And so the people who are engaged in these efforts to create parallel competitive institutions, I think it actually does go a really long way to putting stuff behind the aesthetics, putting stuff behind the delivery, how many people have—you know, we’re recording here, a little inside baseball with professional audio, there’s an audio engineer!
That stuff I think is really important because you can have the best ideas in the world, and if they’re not delivered in a way that’s intelligible, you’re not going to have a lot of credibility. So I think actually really putting a lot of effort into the style and quality of delivery is important.
Blair: So I guess is that then maybe where a lot of these places are still getting their legitimacy from, is the aesthetic of legitimacy? Because obviously, a CNN and a New York Times, like we’re talking about, don’t have that actual credibility behind them. Is it simply just a veneer?
Jashinsky: Isn’t that funny? Because the Russia conspiracy hoax basically should have been on a blog. It was instead on the pages of The New York Times and The Washington Post to the point where they won Pulitzer.
So I do think the aesthetic helps a lot, but also just the fact that it’s run by a club that is exclusive and they will self-perpetuate. If The New York Times reports something with three anonymous sources, well, The Washington Post will then report what The New York Times reported and CNN will cover it on its airwaves, and it’s a vicious cycle, basically. So disrupting that and having credible people who actually know how to do really good journalism.
For instance, on the panel that I was on, Christina Pushaw, who works for the [Florida Gov. Ron] DeSantis campaign, was talking about the efforts that they’ve made to have events where only fair journalists are allowed.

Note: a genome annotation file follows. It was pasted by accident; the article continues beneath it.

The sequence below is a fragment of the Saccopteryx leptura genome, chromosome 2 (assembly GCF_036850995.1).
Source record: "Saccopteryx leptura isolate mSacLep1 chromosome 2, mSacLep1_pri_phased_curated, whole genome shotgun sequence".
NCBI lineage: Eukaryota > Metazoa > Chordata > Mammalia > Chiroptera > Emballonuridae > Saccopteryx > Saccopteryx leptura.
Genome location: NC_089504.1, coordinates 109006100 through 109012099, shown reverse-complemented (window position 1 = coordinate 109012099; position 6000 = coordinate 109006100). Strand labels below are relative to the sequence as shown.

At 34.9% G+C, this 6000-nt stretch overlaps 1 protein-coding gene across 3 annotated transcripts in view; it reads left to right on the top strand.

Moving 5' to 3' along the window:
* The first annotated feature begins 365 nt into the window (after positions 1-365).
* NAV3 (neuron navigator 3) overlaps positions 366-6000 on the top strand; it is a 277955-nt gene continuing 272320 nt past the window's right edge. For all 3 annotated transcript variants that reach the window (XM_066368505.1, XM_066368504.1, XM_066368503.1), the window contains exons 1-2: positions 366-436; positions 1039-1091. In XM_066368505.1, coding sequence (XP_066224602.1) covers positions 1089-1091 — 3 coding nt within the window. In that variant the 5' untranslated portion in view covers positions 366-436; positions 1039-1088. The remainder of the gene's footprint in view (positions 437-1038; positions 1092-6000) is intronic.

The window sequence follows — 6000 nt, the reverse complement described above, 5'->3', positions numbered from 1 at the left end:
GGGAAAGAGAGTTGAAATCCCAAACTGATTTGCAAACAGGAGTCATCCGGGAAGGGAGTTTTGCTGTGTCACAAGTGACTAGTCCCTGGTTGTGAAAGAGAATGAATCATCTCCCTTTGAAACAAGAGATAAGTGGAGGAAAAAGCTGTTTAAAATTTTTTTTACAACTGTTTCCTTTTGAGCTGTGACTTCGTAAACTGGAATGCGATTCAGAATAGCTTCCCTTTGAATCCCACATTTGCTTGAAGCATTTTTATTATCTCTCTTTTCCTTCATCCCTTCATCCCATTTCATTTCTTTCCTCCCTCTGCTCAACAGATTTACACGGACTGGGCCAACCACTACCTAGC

I don’t want a world where those fair journalists who want to do a good job and are fair-minded don’t know how to do the basics of reporting. And a little plug, that’s what we do at the National Journalism Center. And [Young America’s Foundation] is equipping conservative-minded journalists with the ability to say, “I’m going to go into this event hosted by a politician. Even if I like the politician, I’m going to cover it as if I don’t.” And that’s important.
… I worry about that a little bit just because new institutions don’t have the muscle memory. But that’s a great future where the old guard is totally disrupted.
Blair: Right. Well, one of the things that brings up is critics of this idea that we’ll just build up another conservative ecosystem, you see that then the reality would be there is a conservative media space and a liberal media space, and then you either are one or the other and now we have two different realities.
How does that play out in a country as, one, big as ours and, two, as integrated as ours, where there’s people who might watch Fox News in New York and people who might watch CNN in Texas?
Jashinsky: Yeah. I think there’s still a space, if we’re talking about media in particular, for wire reports. Which is interesting, and this is kind of inside baseball, anything you read from the AP or Reuters, for the most part, they’re wires. They’re supposed to just be, “Ron DeSantis said this here at this time,” for example. And very dry and as neutral as is humanly possible. Neutrality is not possible, but as neutral as is humanly possible.